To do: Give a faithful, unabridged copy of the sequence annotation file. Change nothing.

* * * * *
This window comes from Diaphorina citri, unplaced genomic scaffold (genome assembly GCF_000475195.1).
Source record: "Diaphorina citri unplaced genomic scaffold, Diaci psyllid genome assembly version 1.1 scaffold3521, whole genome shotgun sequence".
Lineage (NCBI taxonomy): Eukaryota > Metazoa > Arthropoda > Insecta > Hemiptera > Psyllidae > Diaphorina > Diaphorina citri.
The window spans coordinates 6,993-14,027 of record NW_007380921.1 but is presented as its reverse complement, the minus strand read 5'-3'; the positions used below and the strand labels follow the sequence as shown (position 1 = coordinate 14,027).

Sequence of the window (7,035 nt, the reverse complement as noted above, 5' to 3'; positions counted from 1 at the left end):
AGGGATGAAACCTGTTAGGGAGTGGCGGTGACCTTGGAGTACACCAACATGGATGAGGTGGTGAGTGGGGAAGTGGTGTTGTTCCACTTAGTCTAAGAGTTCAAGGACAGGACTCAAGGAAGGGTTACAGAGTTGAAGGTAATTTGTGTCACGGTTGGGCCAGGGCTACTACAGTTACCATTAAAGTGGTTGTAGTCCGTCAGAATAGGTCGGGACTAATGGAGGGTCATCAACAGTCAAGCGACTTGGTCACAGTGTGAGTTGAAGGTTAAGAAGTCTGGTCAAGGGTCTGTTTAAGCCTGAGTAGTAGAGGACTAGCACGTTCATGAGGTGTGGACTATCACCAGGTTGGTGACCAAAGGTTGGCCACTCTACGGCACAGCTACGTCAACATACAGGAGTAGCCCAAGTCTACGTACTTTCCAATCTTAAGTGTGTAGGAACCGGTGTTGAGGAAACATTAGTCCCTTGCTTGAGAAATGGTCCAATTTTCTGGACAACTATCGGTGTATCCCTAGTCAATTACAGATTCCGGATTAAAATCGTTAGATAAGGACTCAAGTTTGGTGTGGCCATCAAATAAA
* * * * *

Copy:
This window comes from Diaphorina citri, unplaced genomic scaffold (genome assembly GCF_000475195.1).
Source record: "Diaphorina citri unplaced genomic scaffold, Diaci psyllid genome assembly version 1.1 scaffold3521, whole genome shotgun sequence".
Lineage (NCBI taxonomy): Eukaryota > Metazoa > Arthropoda > Insecta > Hemiptera > Psyllidae > Diaphorina > Diaphorina citri.
The window spans coordinates 6,993-14,027 of record NW_007380921.1 but is presented as its reverse complement, the minus strand read 5'-3'; the positions used below and the strand labels follow the sequence as shown (position 1 = coordinate 14,027).

Sequence of the window (7,035 nt, the reverse complement as noted above, 5' to 3'; positions counted from 1 at the left end):
AGGGATGAAACCTGTTAGGGAGTGGCGGTGACCTTGGAGTACACCAACATGGATGAGGTGGTGAGTGGGGAAGTGGTGTTGTTCCACTTAGTCTAAGAGTTCAAGGACAGGACTCAAGGAAGGGTTACAGAGTTGAAGGTAATTTGTGTCACGGTTGGGCCAGGGCTACTACAGTTACCATTAAAGTGGTTGTAGTCCGTCAGAATAGGTCGGGACTAATGGAGGGTCATCAACAGTCAAGCGACTTGGTCACAGTGTGAGTTGAAGGTTAAGAAGTCTGGTCAAGGGTCTGTTTAAGCCTGAGTAGTAGAGGACTAGCACGTTCATGAGGTGTGGACTATCACCAGGTTGGTGACCAAAGGTTGGCCACTCTACGGCACAGCTACGTCAACATACAGGAGTAGCCCAAGTCTACGTACTTTCCAATCTTAAGTGTGTAGGAACCGGTGTTGAGGAAACATTAGTCCCTTGCTTGAGAAATGGTCCAATTTTCTGGACAACTATCGGTGTATCCCTAGTCAATTACAGATTCCGGATTAAAATCGTTAGATAAGGACTCAAGTTTGGTGTGGCCATCAAATAAA